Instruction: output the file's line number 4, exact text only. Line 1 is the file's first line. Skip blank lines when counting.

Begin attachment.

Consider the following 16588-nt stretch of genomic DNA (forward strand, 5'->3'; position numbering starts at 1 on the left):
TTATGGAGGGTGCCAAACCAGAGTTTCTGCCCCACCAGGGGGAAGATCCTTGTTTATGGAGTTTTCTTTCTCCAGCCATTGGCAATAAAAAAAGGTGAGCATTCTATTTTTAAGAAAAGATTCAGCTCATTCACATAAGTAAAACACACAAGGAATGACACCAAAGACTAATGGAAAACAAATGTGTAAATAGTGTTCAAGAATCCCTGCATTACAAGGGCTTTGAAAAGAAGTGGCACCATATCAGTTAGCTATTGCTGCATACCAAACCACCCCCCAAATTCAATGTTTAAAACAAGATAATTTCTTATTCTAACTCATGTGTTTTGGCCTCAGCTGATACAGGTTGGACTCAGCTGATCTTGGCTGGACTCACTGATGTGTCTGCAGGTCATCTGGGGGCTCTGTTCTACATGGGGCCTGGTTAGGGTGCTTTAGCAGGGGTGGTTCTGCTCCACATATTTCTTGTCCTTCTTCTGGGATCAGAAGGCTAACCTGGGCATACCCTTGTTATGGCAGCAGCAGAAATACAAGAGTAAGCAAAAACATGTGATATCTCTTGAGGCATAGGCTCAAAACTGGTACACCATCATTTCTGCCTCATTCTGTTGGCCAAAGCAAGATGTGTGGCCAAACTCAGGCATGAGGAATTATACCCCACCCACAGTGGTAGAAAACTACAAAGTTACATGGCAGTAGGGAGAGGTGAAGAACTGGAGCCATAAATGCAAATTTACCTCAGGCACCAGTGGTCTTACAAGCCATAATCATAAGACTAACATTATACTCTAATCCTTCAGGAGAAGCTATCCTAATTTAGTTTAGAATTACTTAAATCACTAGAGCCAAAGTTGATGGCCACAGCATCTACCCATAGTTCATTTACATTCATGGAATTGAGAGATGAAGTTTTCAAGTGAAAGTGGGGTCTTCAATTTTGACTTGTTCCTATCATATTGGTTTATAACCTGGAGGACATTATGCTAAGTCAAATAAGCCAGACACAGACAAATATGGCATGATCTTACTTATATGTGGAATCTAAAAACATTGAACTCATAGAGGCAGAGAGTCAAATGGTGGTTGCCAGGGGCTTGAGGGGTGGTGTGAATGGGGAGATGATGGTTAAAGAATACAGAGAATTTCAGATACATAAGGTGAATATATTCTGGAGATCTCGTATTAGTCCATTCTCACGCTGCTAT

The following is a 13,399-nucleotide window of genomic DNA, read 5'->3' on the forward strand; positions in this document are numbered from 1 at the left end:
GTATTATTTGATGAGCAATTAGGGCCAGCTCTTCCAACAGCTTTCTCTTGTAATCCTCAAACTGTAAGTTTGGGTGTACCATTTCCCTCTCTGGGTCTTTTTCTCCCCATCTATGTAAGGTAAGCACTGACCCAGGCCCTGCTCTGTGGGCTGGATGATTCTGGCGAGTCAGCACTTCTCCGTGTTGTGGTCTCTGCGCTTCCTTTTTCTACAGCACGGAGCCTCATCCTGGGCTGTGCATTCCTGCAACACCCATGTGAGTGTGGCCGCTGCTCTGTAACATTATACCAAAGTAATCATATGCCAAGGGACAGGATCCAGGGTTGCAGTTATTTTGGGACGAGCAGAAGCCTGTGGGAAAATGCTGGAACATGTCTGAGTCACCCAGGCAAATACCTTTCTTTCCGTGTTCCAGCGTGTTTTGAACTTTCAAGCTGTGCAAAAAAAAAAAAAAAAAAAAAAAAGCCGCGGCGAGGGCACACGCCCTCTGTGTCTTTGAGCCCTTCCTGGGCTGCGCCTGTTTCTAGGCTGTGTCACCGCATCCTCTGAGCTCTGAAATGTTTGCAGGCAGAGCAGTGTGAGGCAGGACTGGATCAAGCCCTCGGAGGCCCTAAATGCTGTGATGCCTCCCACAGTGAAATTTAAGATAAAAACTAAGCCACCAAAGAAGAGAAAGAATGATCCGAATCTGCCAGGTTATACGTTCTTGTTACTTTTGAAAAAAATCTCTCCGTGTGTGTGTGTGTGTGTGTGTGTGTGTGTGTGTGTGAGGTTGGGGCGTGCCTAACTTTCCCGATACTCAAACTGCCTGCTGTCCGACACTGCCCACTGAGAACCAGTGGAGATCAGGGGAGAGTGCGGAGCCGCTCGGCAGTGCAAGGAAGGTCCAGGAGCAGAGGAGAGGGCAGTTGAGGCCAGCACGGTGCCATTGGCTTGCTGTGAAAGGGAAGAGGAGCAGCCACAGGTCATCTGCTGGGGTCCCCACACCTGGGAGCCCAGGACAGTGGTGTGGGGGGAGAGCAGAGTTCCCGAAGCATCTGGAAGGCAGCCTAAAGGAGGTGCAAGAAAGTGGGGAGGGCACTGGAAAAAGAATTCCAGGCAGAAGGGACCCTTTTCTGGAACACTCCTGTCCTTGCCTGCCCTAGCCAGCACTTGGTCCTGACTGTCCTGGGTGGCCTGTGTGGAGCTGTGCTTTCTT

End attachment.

GTATTATTTGATGAGCAATTAGGGCCAGCTCTTCCAACAGCTTTCTCTTGTAATCCTCAAACTGTAAGTTTGGGTGTACCATTTCCCTCTCTGGGTCTTTTTCTCCCCATCTATGTAAGGTAAGCACTGACCCAGGCCCTGCTCTGTGGGCTGGATGATTCTGGCGAGTCAGCACTTCTCCGTGTTGTGGTCTCTGCGCTTCCTTTTTCTACAGCACGGAGCCTCATCCTGGGCTGTGCATTCCTGCAACACCCATGTGAGTGTGGCCGCTGCTCTGTAACATTATACCAAAGTAATCATATGCCAAGGGACAGGATCCAGGGTTGCAGTTATTTTGGGACGAGCAGAAGCCTGTGGGAAAATGCTGGAACATGTCTGAGTCACCCAGGCAAATACCTTTCTTTCCGTGTTCCAGCGTGTTTTGAACTTTCAAGCTGTGCAAAAAAAAAAAAAAAAAAAAAAAAGCCGCGGCGAGGGCACACGCCCTCTGTGTCTTTGAGCCCTTCCTGGGCTGCGCCTGTTTCTAGGCTGTGTCACCGCATCCTCTGAGCTCTGAAATGTTTGCAGGCAGAGCAGTGTGAGGCAGGACTGGATCAAGCCCTCGGAGGCCCTAAATGCTGTGATGCCTCCCACAGTGAAATTTAAGATAAAAACTAAGCCACCAAAGAAGAGAAAGAATGATCCGAATCTGCCAGGTTATACGTTCTTGTTACTTTTGAAAAAAATCTCTCCGTGTGTGTGTGTGTGTGTGTGTGTGTGTGTGTGTGTGAGGTTGGGGCGTGCCTAACTTTCCCGATACTCAAACTGCCTGCTGTCCGACACTGCCCACTGAGAACCAGTGGAGATCAGGGGAGAGTGCGGAGCCGCTCGGCAGTGCAAGGAAGGTCCAGGAGCAGAGGAGAGGGCAGTTGAGGCCAGCACGGTGCCATTGGCTTGCTGTGAAAGGGAAGAGGAGCAGCCACAGGTCATCTGCTGGGGTCCCCACACCTGGGAGCCCAGGACAGTGGTGTGGGGGGAGAGCAGAGTTCCCGAAGCATCTGGAAGGCAGCCTAAAGGAGGTGCAAGAAAGTGGGGAGGGCACTGGAAAAAGAATTCCAGGCAGAAGGGACCCTTTTCTGGAACACTCCTGTCCTTGCCTGCCCTAGCCAGCACTTGGTCCTGACTGTCCTGGGTGGCCTGTGTGGAGCTGTGCTTTCTT